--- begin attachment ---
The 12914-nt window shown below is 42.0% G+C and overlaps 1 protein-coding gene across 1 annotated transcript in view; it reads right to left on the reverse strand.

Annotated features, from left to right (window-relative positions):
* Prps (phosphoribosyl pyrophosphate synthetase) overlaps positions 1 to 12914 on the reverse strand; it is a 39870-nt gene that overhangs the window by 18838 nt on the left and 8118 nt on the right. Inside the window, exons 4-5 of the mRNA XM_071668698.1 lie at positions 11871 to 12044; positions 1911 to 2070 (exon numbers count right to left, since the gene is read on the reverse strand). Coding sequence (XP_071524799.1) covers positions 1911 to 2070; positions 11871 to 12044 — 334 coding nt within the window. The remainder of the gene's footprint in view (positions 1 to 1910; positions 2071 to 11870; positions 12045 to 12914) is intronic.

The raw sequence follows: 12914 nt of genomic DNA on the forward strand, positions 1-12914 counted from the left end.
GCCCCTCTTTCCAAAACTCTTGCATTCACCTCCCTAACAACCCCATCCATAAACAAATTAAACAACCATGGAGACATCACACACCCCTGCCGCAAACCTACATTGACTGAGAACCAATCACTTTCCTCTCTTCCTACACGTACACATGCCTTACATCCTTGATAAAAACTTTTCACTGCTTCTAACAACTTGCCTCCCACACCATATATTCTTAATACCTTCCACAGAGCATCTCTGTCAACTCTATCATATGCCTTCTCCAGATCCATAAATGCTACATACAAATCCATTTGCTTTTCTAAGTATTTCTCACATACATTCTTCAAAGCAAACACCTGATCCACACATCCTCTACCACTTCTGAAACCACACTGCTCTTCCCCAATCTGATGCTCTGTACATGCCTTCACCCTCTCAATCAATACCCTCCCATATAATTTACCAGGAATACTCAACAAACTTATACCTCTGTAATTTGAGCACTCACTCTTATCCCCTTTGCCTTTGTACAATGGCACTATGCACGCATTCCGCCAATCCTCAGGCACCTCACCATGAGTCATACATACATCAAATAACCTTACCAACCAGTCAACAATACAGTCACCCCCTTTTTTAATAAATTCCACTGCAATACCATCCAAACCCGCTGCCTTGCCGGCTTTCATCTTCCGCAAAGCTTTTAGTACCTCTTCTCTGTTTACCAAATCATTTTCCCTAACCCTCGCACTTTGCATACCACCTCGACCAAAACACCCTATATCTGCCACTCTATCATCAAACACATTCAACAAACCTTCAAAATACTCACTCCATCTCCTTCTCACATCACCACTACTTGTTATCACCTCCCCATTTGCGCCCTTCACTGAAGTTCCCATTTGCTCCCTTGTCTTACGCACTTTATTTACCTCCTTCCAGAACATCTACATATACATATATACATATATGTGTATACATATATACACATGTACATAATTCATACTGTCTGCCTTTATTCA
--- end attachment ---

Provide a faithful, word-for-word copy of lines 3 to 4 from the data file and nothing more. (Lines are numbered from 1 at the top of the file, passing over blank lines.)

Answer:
* Prps (phosphoribosyl pyrophosphate synthetase) overlaps positions 1 to 12914 on the reverse strand; it is a 39870-nt gene that overhangs the window by 18838 nt on the left and 8118 nt on the right. Inside the window, exons 4-5 of the mRNA XM_071668698.1 lie at positions 11871 to 12044; positions 1911 to 2070 (exon numbers count right to left, since the gene is read on the reverse strand). Coding sequence (XP_071524799.1) covers positions 1911 to 2070; positions 11871 to 12044 — 334 coding nt within the window. The remainder of the gene's footprint in view (positions 1 to 1910; positions 2071 to 11870; positions 12045 to 12914) is intronic.

The raw sequence follows: 12914 nt of genomic DNA on the forward strand, positions 1-12914 counted from the left end.